1. Assume PhD researchers at Market Maker like BNP Paribas or Deutsche Bank CORRECTLY concludes the following stock and option are stupid and unreasonable, they will lose money buying them, and do everything to avoid buying them. MM hates to buy

  2. penny stock that has scant volume.

  3. very Out The Money option that has scant volume and open interest.

Then someone places orders to sell 2 and 3, but nobody's offering to buy 2 and 3.

  1. Must MM offer to buy 2 and 3?

We assumed MM is correct. Assume penny stock in 2 went to 0, and option in 3 never hits Strike Price.

  1. Won't the MM lose money on 2 and 3?

  2. In general, if MM must buy or sell securities that it fore-knows will lose money, won't the MM lose lots of money?


2 Answers 2


A. Options Market makers are only obliged to quote (post two-sided quotes) 60% of the time, and then only $5 wide (with exceptions).

B. Furthermore, exchanges will generally only list options for securities where there is interest from a market maker.

  1. penny stock that has scant volume

It is unlikely an exchange would list options in a penny stock, nor would a market maker be willing to make markets in such a stock.

  1. very Out The Money option that has scant volume and open interest

This is common, for example the day after expiration, new options are listed in new series for new expiration months - the market maker will post quotes with no open interest and no volume. The market maker will calculate what the options are worth, add their desired spread (as long as it is equal to or less than $5 wide) and post their quotes.

  1. Must MM offer to buy 2 and 3?

If they are appointed as a Designated or Primary Market maker in that class by the exchange, then they would likely have to quote 99% of the series or 99% of the time, so most likely they would quote that series. However if they were only a Competitive Market Maker, they would only likely have to quote 60% of the time, so maybe not. However market choose which names they wish to be appointed, so may not choose to be appointed in a penny stock, and they can drop or sign up to new appointments from one day to the next.

  1. Won't the MM lose money on 2 and 3?

They decide the price and the spread. The spreads are also further adjusted by the spreads of the underlying security, for example if the underlying is $10 wide, the market maker might widen their $5 wide quotes by another $10. But if there is insufficient volume for them to delta hedge then they would likely drop the appointment or not quote and pay the fine.

  1. In general, if MM must buy or sell securities that it fore-knows will lose money, won't the MM lose lots of money?

The spreads allow them to cover any potential losses, and they can resign appointments. Ultimately, market makers who can't make a profit go out of business.


Why would a market maker hate buying a very OTM option that has scant volume and little to no open interest? When there are no other orders, the market maker posts a wide spread, making the you, the option seller sell for less than fair value. So OK, this is a high probability likely win for you for a gain of pennies. The market maker doesn't operate in vacuum, worried about winning or losing on one trade. He maintains his book by laying off risk via arbs like conversions and reversals and by delta neutral hedging.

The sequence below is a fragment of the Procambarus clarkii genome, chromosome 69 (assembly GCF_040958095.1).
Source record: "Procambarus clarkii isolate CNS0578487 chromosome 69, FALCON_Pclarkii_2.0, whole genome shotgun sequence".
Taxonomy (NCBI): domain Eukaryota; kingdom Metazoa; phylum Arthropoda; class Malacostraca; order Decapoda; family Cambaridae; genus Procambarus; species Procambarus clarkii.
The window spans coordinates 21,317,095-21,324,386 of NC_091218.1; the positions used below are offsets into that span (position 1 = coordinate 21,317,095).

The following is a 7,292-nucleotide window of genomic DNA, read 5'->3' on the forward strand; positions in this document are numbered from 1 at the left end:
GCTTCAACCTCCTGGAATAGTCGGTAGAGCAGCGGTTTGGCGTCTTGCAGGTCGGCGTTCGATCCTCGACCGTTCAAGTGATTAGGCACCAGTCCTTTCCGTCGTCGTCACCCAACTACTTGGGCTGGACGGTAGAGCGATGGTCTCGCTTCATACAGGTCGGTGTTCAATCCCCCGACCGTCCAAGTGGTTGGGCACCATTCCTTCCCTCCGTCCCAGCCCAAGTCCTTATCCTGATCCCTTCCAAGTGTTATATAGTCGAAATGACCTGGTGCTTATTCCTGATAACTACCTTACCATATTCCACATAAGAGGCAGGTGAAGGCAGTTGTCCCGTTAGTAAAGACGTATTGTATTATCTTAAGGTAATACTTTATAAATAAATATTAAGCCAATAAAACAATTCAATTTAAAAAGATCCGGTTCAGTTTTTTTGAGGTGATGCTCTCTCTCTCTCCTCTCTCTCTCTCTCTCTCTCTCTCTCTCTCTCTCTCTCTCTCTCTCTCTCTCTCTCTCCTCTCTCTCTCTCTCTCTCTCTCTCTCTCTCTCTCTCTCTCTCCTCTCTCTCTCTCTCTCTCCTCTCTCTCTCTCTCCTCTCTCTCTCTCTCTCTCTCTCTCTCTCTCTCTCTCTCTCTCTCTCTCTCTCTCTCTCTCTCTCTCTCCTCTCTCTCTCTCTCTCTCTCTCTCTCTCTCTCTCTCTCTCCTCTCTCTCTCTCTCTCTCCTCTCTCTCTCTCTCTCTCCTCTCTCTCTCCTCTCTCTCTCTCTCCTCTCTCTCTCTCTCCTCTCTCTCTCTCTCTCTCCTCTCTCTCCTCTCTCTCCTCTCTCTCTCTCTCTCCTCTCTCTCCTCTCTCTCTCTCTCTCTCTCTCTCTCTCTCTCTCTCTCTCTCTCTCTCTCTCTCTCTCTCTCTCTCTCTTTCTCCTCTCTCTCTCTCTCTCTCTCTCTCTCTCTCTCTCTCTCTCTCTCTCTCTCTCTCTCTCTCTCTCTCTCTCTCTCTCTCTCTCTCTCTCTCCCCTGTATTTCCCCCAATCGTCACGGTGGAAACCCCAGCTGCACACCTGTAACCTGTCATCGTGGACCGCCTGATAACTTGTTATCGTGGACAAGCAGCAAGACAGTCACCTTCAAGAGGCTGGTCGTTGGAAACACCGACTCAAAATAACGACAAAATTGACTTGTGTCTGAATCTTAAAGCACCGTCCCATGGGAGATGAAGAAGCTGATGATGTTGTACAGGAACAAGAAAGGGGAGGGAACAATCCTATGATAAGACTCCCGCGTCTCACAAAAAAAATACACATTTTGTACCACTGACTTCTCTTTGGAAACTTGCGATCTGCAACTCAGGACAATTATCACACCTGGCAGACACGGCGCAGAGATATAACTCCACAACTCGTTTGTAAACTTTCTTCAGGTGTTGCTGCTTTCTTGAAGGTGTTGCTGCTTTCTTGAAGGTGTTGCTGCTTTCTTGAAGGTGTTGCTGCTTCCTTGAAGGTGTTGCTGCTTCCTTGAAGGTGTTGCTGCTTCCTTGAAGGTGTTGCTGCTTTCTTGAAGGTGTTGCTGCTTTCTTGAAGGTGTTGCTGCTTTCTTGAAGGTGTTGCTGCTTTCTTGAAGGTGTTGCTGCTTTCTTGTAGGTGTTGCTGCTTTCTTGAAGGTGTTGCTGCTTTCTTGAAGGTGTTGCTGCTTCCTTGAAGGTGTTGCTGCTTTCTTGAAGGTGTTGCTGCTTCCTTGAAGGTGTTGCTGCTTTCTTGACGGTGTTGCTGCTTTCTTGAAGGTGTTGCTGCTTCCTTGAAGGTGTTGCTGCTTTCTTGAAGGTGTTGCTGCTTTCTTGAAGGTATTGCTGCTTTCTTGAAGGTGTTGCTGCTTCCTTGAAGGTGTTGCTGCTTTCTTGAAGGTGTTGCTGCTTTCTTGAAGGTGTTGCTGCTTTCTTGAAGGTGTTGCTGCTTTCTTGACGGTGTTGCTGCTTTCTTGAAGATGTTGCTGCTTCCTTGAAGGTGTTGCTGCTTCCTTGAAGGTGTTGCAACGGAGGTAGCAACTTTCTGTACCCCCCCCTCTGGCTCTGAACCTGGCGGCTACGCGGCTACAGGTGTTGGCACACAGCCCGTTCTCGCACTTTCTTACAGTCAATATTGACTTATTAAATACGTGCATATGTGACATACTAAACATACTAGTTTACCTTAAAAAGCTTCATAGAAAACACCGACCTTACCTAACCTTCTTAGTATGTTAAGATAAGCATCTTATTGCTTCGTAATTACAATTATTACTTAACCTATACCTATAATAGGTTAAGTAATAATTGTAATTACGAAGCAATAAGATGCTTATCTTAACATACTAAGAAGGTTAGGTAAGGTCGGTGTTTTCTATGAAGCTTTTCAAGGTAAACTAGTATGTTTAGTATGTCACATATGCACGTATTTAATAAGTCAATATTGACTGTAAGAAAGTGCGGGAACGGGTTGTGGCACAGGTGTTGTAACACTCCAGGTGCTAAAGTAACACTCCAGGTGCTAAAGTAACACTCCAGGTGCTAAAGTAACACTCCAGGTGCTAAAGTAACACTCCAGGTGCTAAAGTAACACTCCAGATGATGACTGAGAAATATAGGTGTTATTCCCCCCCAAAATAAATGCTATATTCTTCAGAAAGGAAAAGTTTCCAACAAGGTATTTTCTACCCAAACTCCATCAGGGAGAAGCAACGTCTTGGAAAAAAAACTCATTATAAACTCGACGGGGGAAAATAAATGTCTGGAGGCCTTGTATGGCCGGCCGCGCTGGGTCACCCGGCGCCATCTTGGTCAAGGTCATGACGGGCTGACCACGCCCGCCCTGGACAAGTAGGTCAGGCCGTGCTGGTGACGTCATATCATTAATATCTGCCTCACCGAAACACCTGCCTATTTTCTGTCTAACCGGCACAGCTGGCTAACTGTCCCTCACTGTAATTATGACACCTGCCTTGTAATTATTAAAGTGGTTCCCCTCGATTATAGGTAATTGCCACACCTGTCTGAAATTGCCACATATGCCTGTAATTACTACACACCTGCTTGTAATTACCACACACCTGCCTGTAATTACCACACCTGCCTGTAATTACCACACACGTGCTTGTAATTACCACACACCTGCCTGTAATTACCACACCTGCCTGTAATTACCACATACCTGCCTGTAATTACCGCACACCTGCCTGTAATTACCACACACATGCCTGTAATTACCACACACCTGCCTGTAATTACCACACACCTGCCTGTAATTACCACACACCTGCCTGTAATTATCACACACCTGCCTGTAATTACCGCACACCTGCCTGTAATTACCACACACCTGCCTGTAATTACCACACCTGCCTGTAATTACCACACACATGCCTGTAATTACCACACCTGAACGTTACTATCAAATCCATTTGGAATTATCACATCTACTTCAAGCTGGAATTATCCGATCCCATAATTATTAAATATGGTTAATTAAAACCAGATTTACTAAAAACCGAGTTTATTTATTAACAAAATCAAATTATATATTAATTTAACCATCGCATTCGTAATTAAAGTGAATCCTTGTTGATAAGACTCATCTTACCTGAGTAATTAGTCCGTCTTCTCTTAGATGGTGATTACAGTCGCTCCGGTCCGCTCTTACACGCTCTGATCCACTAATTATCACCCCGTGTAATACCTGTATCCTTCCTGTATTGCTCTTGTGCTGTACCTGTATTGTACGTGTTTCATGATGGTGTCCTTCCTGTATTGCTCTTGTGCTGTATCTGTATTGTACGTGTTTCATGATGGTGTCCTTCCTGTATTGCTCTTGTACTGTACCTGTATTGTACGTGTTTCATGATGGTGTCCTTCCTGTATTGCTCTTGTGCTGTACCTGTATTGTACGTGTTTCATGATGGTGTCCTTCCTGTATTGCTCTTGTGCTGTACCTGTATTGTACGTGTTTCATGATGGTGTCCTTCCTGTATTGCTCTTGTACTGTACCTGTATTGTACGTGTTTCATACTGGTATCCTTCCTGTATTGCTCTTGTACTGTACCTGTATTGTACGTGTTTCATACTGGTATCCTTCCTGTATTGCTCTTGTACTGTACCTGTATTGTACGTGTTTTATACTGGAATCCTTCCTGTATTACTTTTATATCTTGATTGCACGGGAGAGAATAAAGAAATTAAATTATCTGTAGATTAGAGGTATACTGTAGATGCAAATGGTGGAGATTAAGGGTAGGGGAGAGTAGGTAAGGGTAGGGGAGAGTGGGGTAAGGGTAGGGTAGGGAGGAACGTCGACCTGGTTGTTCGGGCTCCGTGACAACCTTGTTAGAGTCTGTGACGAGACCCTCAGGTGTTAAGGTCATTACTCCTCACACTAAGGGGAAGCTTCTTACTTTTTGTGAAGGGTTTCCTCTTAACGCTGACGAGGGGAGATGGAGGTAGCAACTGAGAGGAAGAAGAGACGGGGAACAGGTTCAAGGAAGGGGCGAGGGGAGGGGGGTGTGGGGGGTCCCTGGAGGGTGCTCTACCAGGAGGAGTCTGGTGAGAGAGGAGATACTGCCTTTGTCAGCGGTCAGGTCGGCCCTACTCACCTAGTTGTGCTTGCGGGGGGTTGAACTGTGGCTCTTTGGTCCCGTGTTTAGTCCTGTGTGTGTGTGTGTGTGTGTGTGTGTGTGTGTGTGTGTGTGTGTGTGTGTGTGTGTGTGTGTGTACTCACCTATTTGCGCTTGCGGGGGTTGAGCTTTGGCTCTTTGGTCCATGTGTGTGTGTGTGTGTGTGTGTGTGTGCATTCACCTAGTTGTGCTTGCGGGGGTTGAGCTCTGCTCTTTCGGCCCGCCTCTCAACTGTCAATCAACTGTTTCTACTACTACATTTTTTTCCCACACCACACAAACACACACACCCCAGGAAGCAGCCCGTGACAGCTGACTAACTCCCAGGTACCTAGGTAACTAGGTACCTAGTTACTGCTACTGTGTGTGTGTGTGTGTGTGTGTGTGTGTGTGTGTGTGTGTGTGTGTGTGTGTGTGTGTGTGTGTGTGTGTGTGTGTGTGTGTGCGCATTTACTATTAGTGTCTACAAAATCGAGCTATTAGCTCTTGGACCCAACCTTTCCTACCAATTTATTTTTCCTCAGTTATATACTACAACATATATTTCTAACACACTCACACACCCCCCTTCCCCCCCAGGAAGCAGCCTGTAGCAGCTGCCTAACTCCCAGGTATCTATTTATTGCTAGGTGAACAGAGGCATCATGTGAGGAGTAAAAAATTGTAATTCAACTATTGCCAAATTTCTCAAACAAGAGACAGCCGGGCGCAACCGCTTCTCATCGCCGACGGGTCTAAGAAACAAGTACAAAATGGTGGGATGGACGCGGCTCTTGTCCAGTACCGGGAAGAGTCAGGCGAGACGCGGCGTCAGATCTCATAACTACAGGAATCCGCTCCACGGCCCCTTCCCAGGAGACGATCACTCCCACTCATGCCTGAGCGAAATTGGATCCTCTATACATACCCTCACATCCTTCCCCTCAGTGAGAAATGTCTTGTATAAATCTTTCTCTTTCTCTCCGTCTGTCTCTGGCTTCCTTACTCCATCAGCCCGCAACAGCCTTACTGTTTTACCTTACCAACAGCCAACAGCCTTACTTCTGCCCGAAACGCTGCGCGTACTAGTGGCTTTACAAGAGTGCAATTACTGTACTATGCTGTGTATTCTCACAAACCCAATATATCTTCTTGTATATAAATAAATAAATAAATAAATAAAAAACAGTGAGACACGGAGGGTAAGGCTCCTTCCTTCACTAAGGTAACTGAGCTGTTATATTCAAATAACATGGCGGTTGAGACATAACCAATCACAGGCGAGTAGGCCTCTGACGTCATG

Consider a simplified conversion at current price as an example of laying off the risk (it ignores carry cost and dividends, if any). Suppose I want to sell the XYZ May $50 put and you want to buy the XYZ May $50 call. The market maker takes the other side of each of these trades and also buys the stock. His position is a conversion:

+100 XYZ

+1 May $50 put

-1 May $50 call

If you do the math, he has no risk (ignoring pin risk). If both of us traded at the market, we paid the spread (the MM's gain). If one of the two options was mispriced, the MM has additional gain. The MM couldn't care less what the underlying's price does. He has garnered the two spreads and the expiration price of the underlying will determine whether you and I are winners or losers.

  • thanks! i corrected the error now. can you pls remove your first para. to avoid confusion if you're satisfied?
    – user44213
    May 1, 2020 at 16:28
  • 1
    conversely if people only want to take one side of a trade, e.g. everyone wants to only buy puts, then I assume the MM would short the stock to hedge the put - but in that case how do they hedge their upside risk? If they e.g. buy a call then doesn't that cancel out their profit on the short side?
    – user12515
    May 1, 2020 at 20:11
  • @Michael - Your question assumes that everyone is buying puts and no one is trading calls. If the options are that illiquid, hedging a few OTM puts is no big deal. The market maker could short a small amount of the stock (small relative to the delta of the put). He could do risk arbs. He could buy fewer higher delta puts at a higher strike. The reality is that in where there is any reasonable amount of option liquidity there's going to be trading in at many strikes in many weeks/months and in both puts and calls so the market maker will be arbing all over the place. May 1, 2020 at 20:41

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